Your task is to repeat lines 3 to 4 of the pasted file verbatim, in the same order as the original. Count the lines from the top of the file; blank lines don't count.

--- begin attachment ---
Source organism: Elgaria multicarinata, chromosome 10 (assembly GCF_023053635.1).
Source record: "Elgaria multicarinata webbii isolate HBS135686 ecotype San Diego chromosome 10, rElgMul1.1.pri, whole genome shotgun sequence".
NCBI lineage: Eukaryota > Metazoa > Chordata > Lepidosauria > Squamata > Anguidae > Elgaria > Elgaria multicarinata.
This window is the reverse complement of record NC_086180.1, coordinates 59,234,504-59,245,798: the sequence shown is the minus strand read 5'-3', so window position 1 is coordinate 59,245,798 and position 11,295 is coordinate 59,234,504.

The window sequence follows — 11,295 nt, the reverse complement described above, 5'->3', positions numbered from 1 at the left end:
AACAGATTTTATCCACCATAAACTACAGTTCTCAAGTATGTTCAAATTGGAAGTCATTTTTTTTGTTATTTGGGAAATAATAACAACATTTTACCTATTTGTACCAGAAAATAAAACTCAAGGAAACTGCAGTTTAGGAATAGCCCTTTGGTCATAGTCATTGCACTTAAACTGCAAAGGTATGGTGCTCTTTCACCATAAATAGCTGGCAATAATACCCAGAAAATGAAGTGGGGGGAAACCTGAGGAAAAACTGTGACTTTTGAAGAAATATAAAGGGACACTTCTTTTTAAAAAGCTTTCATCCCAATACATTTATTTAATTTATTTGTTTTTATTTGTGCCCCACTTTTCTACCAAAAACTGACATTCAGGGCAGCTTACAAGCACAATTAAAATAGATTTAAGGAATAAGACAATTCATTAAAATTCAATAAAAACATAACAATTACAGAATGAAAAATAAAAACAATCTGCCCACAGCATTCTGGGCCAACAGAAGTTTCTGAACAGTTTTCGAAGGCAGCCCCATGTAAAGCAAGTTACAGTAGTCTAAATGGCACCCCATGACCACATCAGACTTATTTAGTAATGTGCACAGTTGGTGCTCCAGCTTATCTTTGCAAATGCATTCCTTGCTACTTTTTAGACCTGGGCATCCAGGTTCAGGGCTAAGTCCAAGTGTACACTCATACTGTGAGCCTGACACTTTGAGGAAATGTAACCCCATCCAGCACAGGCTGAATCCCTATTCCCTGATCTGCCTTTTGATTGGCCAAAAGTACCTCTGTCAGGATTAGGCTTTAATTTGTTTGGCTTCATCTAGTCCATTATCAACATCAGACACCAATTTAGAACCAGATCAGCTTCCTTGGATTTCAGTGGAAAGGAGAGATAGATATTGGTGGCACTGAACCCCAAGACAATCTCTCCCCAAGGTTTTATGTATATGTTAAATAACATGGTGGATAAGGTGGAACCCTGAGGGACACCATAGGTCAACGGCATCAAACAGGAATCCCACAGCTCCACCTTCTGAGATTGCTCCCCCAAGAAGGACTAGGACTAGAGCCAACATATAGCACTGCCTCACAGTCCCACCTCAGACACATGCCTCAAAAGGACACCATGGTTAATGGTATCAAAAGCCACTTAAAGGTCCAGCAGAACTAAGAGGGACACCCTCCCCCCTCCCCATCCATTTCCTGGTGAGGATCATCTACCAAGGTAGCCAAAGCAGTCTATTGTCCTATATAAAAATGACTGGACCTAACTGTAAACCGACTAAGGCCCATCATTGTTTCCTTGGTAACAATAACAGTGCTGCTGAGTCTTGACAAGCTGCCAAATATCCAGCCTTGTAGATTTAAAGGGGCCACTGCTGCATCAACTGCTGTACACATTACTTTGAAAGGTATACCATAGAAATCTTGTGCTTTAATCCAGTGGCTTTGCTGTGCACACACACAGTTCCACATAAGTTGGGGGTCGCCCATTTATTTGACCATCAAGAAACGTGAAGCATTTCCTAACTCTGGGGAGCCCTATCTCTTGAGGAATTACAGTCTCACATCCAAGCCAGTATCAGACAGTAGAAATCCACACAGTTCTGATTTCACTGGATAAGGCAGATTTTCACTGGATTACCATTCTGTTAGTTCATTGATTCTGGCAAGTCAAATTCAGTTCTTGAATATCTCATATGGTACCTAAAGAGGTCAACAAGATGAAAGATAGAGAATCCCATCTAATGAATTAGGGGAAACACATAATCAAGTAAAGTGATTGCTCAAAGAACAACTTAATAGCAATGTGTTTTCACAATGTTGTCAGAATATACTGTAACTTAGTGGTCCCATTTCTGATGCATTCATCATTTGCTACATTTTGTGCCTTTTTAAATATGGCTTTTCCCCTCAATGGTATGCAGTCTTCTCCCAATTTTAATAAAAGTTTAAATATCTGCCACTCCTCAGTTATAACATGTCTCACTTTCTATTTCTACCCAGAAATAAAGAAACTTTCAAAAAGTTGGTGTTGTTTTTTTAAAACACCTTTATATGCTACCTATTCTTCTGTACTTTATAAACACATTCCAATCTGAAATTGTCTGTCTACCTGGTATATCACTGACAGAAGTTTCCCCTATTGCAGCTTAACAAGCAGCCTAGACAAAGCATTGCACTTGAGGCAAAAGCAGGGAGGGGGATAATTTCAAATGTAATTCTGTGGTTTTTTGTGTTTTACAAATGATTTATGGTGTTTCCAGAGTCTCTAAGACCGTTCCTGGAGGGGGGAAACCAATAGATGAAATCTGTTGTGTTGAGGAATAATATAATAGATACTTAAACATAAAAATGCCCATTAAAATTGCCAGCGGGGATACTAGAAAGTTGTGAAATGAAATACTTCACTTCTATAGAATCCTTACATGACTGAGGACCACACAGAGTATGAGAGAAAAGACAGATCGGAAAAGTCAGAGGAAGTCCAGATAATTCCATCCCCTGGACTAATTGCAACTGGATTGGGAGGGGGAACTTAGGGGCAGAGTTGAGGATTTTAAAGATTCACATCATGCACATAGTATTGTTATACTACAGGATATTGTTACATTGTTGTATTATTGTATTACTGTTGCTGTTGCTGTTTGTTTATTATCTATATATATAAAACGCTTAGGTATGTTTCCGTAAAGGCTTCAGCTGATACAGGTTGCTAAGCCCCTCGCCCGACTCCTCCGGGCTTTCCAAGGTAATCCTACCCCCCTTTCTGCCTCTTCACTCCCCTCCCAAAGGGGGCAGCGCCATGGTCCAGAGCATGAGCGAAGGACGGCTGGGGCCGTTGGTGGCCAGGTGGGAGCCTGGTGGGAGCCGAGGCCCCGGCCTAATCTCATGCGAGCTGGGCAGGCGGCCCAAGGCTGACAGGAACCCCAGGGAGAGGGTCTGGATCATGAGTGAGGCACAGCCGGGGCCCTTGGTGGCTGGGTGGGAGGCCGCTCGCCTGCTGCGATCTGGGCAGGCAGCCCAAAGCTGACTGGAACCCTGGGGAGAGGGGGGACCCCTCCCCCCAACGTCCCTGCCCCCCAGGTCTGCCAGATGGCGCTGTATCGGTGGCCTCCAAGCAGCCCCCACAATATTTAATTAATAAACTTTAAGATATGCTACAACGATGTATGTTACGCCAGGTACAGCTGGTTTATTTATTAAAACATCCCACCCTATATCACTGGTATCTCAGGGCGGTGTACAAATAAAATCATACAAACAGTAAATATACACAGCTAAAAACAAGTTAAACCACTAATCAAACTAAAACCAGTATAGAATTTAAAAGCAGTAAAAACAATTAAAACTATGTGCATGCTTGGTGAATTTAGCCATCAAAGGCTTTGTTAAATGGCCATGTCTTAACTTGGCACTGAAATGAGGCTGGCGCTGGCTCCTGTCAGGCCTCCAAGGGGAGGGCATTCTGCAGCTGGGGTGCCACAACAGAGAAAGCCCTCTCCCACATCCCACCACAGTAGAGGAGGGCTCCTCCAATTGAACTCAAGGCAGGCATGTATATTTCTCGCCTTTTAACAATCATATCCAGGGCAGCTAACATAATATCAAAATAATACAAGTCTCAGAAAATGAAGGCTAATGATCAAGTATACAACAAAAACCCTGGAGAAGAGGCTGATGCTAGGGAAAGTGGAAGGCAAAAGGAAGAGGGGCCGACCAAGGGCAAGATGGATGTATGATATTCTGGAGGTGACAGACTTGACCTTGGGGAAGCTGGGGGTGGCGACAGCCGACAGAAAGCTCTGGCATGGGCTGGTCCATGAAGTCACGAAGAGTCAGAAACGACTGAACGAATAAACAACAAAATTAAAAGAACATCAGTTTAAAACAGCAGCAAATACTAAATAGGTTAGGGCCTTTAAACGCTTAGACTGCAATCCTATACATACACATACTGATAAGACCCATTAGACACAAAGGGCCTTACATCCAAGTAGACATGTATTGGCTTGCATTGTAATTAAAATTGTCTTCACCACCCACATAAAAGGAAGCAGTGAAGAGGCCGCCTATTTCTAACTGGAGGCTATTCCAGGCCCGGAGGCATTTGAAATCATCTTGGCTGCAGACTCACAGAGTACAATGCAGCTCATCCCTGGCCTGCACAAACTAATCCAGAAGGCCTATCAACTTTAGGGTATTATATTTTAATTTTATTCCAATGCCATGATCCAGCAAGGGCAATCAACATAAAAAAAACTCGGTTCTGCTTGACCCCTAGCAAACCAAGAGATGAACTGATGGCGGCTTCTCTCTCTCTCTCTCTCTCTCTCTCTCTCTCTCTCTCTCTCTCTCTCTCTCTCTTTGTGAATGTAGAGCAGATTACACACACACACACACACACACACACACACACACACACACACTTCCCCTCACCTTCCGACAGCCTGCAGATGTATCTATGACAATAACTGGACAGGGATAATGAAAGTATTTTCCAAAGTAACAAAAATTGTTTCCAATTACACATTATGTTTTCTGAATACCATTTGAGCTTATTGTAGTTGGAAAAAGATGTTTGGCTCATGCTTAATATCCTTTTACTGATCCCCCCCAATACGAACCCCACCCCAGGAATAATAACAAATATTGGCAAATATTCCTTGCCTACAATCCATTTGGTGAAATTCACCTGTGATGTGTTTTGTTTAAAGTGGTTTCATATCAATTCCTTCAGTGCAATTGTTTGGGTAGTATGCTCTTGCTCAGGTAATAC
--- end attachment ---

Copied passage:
NCBI lineage: Eukaryota > Metazoa > Chordata > Lepidosauria > Squamata > Anguidae > Elgaria > Elgaria multicarinata.
This window is the reverse complement of record NC_086180.1, coordinates 59,234,504-59,245,798: the sequence shown is the minus strand read 5'-3', so window position 1 is coordinate 59,245,798 and position 11,295 is coordinate 59,234,504.